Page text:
For Patients

Urine Infection

Recurrent Urinary Tract Infections

Urinary tract infections (UTI) are a relatively common medical problem. 15% of all antibiotic prescriptions are given specifically for urine infections. Some patients, usually female, will have recurrent UTIs, which is defined as 3 episodes or more per year. The possible treatments for recurrent UTIs are outlined below:

Cranberry Products

Cranberry products can be taken as juice or tablets and some research studies have shown that it can reduce the rate of urine infections. Both juice and tablets can be bought on the high street and it is thought to work by making the urine more acidic and therefore making it more difficult for bacteria to establish themselves within the urinary system.

Topical Oestrogens

Oestrogen is the “female” hormone and has many different effects on various parts of the body. One of the actions of oestrogen is to maintain the vagina in a healthy state. Bacteria from the vagina are often the cause of female UTIs and so oestrogen has been used as a treatment. It is given in the form of a cream or pessary (vaginal tablet) to be used vaginally, especially in post menopausal women. Studies have shown that UTI rates can be reduced by using vaginal oestrogen and it is thought to act by increasing the acidity of the vagina and encouraging changes in the vaginal bacteria.


Probiotics are treatments that encourage high levels of “good” bacteria in the bladder and bowel. This in turn makes it more difficult for the bacteria that cause UTIs to colonise those areas. They have been shown in research studies to reduce the levels of harmful bacteria within the vagina and can be bought from health food stores or online. They are usually given as tablets and the “good” bacteria to look out for when buying probiotics are Lactobacillus rhamnosus GR-1 and Lactobacillus reuteri RC-14.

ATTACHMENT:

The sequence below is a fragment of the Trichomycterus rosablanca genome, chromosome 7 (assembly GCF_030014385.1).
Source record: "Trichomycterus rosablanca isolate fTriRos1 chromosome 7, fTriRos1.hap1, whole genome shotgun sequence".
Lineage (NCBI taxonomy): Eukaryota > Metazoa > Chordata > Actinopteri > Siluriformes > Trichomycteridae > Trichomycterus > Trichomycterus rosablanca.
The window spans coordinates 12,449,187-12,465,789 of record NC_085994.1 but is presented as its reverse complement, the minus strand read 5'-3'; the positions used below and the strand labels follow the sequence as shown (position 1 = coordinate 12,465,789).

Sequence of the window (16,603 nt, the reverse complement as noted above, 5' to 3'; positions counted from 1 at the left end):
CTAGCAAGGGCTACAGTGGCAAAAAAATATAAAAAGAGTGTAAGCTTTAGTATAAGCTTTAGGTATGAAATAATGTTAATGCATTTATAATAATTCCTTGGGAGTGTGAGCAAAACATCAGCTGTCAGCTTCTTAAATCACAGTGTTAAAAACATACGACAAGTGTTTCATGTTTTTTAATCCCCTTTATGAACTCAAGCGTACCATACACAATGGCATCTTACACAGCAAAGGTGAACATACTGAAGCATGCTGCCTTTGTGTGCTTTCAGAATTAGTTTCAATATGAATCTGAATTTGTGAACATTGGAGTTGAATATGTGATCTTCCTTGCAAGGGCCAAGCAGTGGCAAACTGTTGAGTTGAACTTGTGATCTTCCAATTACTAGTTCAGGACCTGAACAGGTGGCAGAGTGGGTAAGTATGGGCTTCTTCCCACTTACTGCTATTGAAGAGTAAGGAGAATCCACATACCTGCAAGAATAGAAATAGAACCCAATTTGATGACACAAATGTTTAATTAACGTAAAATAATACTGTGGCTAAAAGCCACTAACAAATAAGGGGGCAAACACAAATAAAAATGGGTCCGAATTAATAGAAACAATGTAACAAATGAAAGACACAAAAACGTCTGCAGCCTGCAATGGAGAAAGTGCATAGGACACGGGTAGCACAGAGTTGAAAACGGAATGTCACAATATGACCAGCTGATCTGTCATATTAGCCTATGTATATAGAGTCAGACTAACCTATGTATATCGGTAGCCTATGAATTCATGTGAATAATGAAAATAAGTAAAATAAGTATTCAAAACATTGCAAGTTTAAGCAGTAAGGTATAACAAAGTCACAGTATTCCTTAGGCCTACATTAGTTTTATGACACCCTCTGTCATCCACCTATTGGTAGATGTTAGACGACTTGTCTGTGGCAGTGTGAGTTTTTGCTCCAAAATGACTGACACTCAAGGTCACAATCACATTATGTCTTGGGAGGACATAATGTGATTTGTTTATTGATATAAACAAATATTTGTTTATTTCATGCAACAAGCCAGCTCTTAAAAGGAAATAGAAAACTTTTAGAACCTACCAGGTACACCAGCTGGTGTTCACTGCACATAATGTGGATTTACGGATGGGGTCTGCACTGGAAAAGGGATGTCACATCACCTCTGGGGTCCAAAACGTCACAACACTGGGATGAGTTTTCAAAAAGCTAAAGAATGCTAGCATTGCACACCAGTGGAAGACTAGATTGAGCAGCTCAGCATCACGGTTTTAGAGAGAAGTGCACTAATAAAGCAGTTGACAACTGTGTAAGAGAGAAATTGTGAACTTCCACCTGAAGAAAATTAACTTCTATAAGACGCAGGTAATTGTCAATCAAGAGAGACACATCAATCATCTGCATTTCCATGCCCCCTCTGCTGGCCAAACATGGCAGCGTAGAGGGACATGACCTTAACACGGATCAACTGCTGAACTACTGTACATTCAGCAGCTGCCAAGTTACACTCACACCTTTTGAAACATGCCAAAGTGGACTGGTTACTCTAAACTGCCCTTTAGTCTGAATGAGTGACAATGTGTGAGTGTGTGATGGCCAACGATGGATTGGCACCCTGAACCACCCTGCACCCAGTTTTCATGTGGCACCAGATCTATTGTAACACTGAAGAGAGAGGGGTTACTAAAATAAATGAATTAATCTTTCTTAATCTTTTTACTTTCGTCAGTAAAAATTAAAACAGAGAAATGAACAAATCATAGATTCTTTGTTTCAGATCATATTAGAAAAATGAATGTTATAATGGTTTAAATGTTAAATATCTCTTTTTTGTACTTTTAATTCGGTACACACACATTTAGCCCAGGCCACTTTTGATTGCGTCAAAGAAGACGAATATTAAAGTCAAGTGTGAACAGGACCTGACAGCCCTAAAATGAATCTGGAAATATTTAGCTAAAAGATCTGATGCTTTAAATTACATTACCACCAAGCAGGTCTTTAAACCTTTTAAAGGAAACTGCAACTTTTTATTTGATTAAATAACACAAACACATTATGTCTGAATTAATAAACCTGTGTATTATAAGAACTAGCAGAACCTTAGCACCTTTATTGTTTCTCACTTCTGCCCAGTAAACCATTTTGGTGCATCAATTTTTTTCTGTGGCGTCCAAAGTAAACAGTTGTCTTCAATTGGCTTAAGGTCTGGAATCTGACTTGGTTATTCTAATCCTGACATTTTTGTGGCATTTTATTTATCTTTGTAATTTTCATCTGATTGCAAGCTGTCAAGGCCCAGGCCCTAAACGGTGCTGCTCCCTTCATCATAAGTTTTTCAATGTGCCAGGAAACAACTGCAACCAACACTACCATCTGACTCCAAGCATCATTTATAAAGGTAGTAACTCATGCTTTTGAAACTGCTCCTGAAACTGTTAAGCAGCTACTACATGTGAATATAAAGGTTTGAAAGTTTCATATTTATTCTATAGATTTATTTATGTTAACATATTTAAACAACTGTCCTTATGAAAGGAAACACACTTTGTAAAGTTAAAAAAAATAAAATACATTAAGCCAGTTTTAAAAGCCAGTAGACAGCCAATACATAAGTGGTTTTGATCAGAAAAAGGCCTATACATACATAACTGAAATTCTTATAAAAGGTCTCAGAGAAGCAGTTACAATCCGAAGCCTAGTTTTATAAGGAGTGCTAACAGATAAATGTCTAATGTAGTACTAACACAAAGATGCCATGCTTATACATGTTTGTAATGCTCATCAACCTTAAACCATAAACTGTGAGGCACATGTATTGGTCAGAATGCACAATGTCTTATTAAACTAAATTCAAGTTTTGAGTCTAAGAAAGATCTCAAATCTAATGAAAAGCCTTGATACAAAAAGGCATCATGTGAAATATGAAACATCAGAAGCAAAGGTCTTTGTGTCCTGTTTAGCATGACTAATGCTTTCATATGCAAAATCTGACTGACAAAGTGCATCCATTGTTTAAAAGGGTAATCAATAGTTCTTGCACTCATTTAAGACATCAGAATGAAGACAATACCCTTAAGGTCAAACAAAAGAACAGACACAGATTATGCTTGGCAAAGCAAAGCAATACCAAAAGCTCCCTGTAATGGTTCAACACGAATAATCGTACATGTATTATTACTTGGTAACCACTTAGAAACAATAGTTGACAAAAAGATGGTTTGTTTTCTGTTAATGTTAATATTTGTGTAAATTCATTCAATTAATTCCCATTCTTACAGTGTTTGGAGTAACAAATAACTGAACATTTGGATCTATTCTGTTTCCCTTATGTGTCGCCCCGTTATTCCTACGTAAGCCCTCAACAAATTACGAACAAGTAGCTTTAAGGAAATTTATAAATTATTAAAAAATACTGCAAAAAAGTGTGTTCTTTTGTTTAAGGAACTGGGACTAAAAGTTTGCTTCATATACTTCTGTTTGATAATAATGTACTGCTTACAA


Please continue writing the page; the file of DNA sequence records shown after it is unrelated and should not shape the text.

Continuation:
Prophylactic Antibiotics

Prophylactic antibiotics are antibiotics that are given in a low dose to be taken daily over an extended period of time (usually 6 months). The low dose is not enough to treat an established infection but is used mainly for prevention of UTIs. Studies have shown impressive reductions in the numbers of UTIs suffered by patients whilst on this treatment. There is a theoretical risk of encouraging the development of resistance to the antibiotics used so the treatment is often limited to 6 months.

Self-start Antibiotics

If patients with UTIs have reliable early warning symptoms of urine infections they can be suitable for self-start antibiotic therapy. This involves having a course of antibiotics available at home which can be taken as soon as the patient thinks an infection is about to start. In order to avoid patients taking large amounts of antibiotics this treatment is usually limited to those with reliable predictive symptoms.

Bladder Washouts with GAG replacement

The inner lining of the bladder is the first line of defence against urine infections and if damaged, can be the root cause of regular infections. This layer is known as the GAG layer and can be replaced by the instillation of certain chemicals directly into the bladder. This treatment involves the passage of a catheter into the waterpipe (urethra) in order to deliver the GAG replacement substance directly into the bladder. This may cause minor discomfort but a local anaesthetic gel is applied to the entrance of the waterpipe before catheterisation which reduces discomfort. This treatment is often given on a weekly basis for 6-10 weeks and following that a maintenance treatment every few months may be necessary.

Methenamine Hippurate

Methenamine is given in tablet form and prevents urine infections as it has an antiseptic (disinfectant) affect on the urinary system. It is taken as a twice daily pill and becomes active within the kidneys to make the urine antiseptic. Methenamine has been shown to reduce UTI rates by up to 80% and is usually given for 6 months.

These treatments all have advantages and disadvantages and prior to considering treatment for recurrent UTIs all patients should have the opportunity to discuss all options with a doctor who has experience in treating this condition. At Newcastle Urology there is a specialist “Recurrent UTI Clinic” which is open to men and women with this problem. Our Services –  Urine Infection

Please also see the other section on Urine Infections